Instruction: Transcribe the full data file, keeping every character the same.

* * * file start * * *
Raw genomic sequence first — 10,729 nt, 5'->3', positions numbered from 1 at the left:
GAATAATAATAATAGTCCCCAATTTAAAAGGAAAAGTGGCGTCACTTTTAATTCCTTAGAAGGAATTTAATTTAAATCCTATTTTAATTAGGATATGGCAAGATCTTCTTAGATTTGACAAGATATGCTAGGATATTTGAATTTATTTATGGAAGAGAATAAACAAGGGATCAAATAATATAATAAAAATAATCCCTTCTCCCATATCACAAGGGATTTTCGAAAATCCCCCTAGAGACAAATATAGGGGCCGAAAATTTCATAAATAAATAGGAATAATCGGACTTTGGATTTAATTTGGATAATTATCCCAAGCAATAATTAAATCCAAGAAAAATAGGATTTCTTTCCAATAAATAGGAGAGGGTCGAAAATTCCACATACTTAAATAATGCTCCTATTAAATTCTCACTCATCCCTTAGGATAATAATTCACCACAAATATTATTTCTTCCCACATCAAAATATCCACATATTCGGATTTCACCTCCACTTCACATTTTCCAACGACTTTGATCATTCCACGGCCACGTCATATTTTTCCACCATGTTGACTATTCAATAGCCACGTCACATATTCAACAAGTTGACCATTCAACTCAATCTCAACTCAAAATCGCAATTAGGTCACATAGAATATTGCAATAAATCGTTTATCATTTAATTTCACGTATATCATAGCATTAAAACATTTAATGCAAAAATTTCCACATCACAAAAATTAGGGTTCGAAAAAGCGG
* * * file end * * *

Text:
Raw genomic sequence first — 10,729 nt, 5'->3', positions numbered from 1 at the left:
GAATAATAATAATAGTCCCCAATTTAAAAGGAAAAGTGGCGTCACTTTTAATTCCTTAGAAGGAATTTAATTTAAATCCTATTTTAATTAGGATATGGCAAGATCTTCTTAGATTTGACAAGATATGCTAGGATATTTGAATTTATTTATGGAAGAGAATAAACAAGGGATCAAATAATATAATAAAAATAATCCCTTCTCCCATATCACAAGGGATTTTCGAAAATCCCCCTAGAGACAAATATAGGGGCCGAAAATTTCATAAATAAATAGGAATAATCGGACTTTGGATTTAATTTGGATAATTATCCCAAGCAATAATTAAATCCAAGAAAAATAGGATTTCTTTCCAATAAATAGGAGAGGGTCGAAAATTCCACATACTTAAATAATGCTCCTATTAAATTCTCACTCATCCCTTAGGATAATAATTCACCACAAATATTATTTCTTCCCACATCAAAATATCCACATATTCGGATTTCACCTCCACTTCACATTTTCCAACGACTTTGATCATTCCACGGCCACGTCATATTTTTCCACCATGTTGACTATTCAATAGCCACGTCACATATTCAACAAGTTGACCATTCAACTCAATCTCAACTCAAAATCGCAATTAGGTCACATAGAATATTGCAATAAATCGTTTATCATTTAATTTCACGTATATCATAGCATTAAAACATTTAATGCAAAAATTTCCACATCACAAAAATTAGGGTTCGAAAAAGCGG